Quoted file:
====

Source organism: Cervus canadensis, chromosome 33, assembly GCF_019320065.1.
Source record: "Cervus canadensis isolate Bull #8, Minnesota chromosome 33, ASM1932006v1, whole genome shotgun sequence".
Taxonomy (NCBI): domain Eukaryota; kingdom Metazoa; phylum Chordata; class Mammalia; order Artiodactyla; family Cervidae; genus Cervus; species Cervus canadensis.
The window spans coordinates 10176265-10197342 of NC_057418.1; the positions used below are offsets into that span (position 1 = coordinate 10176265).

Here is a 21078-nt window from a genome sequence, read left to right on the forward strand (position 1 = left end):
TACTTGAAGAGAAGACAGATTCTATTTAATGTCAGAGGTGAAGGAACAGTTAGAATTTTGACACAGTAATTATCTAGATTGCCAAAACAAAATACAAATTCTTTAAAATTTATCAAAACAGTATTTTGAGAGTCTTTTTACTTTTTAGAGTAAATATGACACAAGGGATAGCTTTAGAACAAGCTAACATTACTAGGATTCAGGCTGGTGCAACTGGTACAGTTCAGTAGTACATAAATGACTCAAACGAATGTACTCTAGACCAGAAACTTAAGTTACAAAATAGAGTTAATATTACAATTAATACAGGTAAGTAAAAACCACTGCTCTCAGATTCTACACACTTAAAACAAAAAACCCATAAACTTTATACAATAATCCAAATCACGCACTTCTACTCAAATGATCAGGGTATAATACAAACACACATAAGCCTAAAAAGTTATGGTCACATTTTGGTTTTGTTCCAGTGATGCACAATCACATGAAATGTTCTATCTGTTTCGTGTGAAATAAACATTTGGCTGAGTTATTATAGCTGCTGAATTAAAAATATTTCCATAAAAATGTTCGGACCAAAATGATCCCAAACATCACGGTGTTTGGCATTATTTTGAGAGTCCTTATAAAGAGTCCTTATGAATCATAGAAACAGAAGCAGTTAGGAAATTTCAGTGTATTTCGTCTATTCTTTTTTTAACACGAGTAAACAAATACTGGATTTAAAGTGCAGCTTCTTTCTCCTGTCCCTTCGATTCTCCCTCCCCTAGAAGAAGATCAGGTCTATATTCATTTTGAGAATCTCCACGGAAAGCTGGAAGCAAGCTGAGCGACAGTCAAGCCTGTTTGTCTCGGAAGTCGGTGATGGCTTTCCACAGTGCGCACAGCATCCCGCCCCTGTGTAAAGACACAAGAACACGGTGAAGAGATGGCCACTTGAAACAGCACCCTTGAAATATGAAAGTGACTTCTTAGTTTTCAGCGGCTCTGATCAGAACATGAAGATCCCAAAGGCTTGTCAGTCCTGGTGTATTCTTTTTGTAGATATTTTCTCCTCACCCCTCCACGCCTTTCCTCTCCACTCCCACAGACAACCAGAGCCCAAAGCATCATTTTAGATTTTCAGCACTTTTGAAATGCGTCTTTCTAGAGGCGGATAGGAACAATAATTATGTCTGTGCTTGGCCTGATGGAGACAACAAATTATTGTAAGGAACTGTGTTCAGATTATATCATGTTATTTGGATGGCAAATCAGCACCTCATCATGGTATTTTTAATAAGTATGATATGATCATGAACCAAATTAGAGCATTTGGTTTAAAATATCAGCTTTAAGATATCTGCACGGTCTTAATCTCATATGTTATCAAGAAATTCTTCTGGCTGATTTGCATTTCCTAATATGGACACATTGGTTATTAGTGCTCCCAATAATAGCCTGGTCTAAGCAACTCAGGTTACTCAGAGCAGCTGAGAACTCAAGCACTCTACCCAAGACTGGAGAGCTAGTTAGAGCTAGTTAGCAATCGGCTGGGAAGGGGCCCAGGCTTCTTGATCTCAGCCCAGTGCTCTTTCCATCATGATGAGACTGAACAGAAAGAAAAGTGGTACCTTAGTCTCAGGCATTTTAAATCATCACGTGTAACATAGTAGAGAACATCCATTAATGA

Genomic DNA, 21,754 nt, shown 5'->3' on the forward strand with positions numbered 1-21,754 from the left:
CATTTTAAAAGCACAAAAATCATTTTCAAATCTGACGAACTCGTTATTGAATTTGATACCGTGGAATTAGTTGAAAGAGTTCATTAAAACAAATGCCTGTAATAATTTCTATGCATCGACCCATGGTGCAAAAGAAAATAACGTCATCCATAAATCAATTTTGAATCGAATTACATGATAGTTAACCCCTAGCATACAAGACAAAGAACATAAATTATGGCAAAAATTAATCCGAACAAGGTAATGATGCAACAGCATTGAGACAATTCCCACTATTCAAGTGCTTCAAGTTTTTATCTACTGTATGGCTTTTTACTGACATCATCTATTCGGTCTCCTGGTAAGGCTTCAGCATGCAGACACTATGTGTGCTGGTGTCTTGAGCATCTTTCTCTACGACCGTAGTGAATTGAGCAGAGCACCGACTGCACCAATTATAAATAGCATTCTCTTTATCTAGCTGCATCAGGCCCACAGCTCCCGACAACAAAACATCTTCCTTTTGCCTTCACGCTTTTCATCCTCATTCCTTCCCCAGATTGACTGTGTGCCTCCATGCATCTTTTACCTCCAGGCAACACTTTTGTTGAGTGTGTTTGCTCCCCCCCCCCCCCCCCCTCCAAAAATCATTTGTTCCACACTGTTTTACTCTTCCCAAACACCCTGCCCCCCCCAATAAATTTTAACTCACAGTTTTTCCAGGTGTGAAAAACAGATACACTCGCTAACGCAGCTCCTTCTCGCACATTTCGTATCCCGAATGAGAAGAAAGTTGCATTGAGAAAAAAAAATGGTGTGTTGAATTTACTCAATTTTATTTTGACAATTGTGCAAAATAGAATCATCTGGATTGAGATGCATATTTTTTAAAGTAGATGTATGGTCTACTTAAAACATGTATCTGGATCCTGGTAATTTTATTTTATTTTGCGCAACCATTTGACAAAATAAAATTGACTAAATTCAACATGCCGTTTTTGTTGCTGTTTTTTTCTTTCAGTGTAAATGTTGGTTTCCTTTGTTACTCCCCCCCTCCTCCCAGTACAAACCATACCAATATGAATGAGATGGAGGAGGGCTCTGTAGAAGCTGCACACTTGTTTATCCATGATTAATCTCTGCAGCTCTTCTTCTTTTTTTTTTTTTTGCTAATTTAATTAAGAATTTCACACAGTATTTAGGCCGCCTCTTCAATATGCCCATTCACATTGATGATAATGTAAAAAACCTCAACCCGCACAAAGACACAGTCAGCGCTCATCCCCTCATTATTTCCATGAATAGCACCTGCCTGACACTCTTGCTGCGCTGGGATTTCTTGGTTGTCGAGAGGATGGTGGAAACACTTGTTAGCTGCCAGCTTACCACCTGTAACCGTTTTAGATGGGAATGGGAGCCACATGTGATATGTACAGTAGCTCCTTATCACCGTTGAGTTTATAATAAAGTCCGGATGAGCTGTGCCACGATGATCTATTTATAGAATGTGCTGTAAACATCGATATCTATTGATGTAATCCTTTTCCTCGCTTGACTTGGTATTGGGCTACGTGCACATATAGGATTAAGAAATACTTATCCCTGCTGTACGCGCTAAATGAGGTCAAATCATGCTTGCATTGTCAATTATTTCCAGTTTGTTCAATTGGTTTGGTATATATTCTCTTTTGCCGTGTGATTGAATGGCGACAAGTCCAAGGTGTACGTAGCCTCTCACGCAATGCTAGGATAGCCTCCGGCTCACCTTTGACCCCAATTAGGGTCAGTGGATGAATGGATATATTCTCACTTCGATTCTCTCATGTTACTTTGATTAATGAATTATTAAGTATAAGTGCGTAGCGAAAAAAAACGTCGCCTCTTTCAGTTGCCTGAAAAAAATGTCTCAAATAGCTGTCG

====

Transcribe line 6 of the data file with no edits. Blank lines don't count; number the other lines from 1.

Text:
TACTTGAAGAGAAGACAGATTCTATTTAATGTCAGAGGTGAAGGAACAGTTAGAATTTTGACACAGTAATTATCTAGATTGCCAAAACAAAATACAAATTCTTTAAAATTTATCAAAACAGTATTTTGAGAGTCTTTTTACTTTTTAGAGTAAATATGACACAAGGGATAGCTTTAGAACAAGCTAACATTACTAGGATTCAGGCTGGTGCAACTGGTACAGTTCAGTAGTACATAAATGACTCAAACGAATGTACTCTAGACCAGAAACTTAAGTTACAAAATAGAGTTAATATTACAATTAATACAGGTAAGTAAAAACCACTGCTCTCAGATTCTACACACTTAAAACAAAAAACCCATAAACTTTATACAATAATCCAAATCACGCACTTCTACTCAAATGATCAGGGTATAATACAAACACACATAAGCCTAAAAAGTTATGGTCACATTTTGGTTTTGTTCCAGTGATGCACAATCACATGAAATGTTCTATCTGTTTCGTGTGAAATAAACATTTGGCTGAGTTATTATAGCTGCTGAATTAAAAATATTTCCATAAAAATGTTCGGACCAAAATGATCCCAAACATCACGGTGTTTGGCATTATTTTGAGAGTCCTTATAAAGAGTCCTTATGAATCATAGAAACAGAAGCAGTTAGGAAATTTCAGTGTATTTCGTCTATTCTTTTTTTAACACGAGTAAACAAATACTGGATTTAAAGTGCAGCTTCTTTCTCCTGTCCCTTCGATTCTCCCTCCCCTAGAAGAAGATCAGGTCTATATTCATTTTGAGAATCTCCACGGAAAGCTGGAAGCAAGCTGAGCGACAGTCAAGCCTGTTTGTCTCGGAAGTCGGTGATGGCTTTCCACAGTGCGCACAGCATCCCGCCCCTGTGTAAAGACACAAGAACACGGTGAAGAGATGGCCACTTGAAACAGCACCCTTGAAATATGAAAGTGACTTCTTAGTTTTCAGCGGCTCTGATCAGAACATGAAGATCCCAAAGGCTTGTCAGTCCTGGTGTATTCTTTTTGTAGATATTTTCTCCTCACCCCTCCACGCCTTTCCTCTCCACTCCCACAGACAACCAGAGCCCAAAGCATCATTTTAGATTTTCAGCACTTTTGAAATGCGTCTTTCTAGAGGCGGATAGGAACAATAATTATGTCTGTGCTTGGCCTGATGGAGACAACAAATTATTGTAAGGAACTGTGTTCAGATTATATCATGTTATTTGGATGGCAAATCAGCACCTCATCATGGTATTTTTAATAAGTATGATATGATCATGAACCAAATTAGAGCATTTGGTTTAAAATATCAGCTTTAAGATATCTGCACGGTCTTAATCTCATATGTTATCAAGAAATTCTTCTGGCTGATTTGCATTTCCTAATATGGACACATTGGTTATTAGTGCTCCCAATAATAGCCTGGTCTAAGCAACTCAGGTTACTCAGAGCAGCTGAGAACTCAAGCACTCTACCCAAGACTGGAGAGCTAGTTAGAGCTAGTTAGCAATCGGCTGGGAAGGGGCCCAGGCTTCTTGATCTCAGCCCAGTGCTCTTTCCATCATGATGAGACTGAACAGAAAGAAAAGTGGTACCTTAGTCTCAGGCATTTTAAATCATCACGTGTAACATAGTAGAGAACATCCATTAATGA